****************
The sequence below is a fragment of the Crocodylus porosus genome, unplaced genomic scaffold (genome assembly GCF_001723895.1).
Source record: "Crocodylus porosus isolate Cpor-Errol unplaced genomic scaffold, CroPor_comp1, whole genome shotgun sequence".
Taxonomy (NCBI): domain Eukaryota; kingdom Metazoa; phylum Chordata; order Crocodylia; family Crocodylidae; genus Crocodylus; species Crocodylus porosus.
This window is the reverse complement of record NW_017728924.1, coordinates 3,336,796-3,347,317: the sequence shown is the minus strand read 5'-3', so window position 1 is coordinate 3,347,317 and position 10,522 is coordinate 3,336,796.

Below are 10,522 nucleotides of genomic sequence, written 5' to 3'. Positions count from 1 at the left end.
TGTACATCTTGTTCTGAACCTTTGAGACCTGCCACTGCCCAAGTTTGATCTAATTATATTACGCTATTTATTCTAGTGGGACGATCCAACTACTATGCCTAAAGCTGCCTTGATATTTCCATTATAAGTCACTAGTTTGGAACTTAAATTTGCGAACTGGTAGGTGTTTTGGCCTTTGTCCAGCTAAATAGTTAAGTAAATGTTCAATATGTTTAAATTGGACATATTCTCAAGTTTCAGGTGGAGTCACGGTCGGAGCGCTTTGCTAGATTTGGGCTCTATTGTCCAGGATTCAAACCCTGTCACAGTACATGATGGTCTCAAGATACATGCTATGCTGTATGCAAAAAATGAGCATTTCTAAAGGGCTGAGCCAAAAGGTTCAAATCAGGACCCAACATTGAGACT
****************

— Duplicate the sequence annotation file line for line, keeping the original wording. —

The sequence below is a fragment of the Crocodylus porosus genome, unplaced genomic scaffold (genome assembly GCF_001723895.1).
Source record: "Crocodylus porosus isolate Cpor-Errol unplaced genomic scaffold, CroPor_comp1, whole genome shotgun sequence".
Taxonomy (NCBI): domain Eukaryota; kingdom Metazoa; phylum Chordata; order Crocodylia; family Crocodylidae; genus Crocodylus; species Crocodylus porosus.
This window is the reverse complement of record NW_017728924.1, coordinates 3,336,796-3,347,317: the sequence shown is the minus strand read 5'-3', so window position 1 is coordinate 3,347,317 and position 10,522 is coordinate 3,336,796.

Below are 10,522 nucleotides of genomic sequence, written 5' to 3'. Positions count from 1 at the left end.
TGTACATCTTGTTCTGAACCTTTGAGACCTGCCACTGCCCAAGTTTGATCTAATTATATTACGCTATTTATTCTAGTGGGACGATCCAACTACTATGCCTAAAGCTGCCTTGATATTTCCATTATAAGTCACTAGTTTGGAACTTAAATTTGCGAACTGGTAGGTGTTTTGGCCTTTGTCCAGCTAAATAGTTAAGTAAATGTTCAATATGTTTAAATTGGACATATTCTCAAGTTTCAGGTGGAGTCACGGTCGGAGCGCTTTGCTAGATTTGGGCTCTATTGTCCAGGATTCAAACCCTGTCACAGTACATGATGGTCTCAAGATACATGCTATGCTGTATGCAAAAAATGAGCATTTCTAAAGGGCTGAGCCAAAAGGTTCAAATCAGGACCCAACATTGAGACT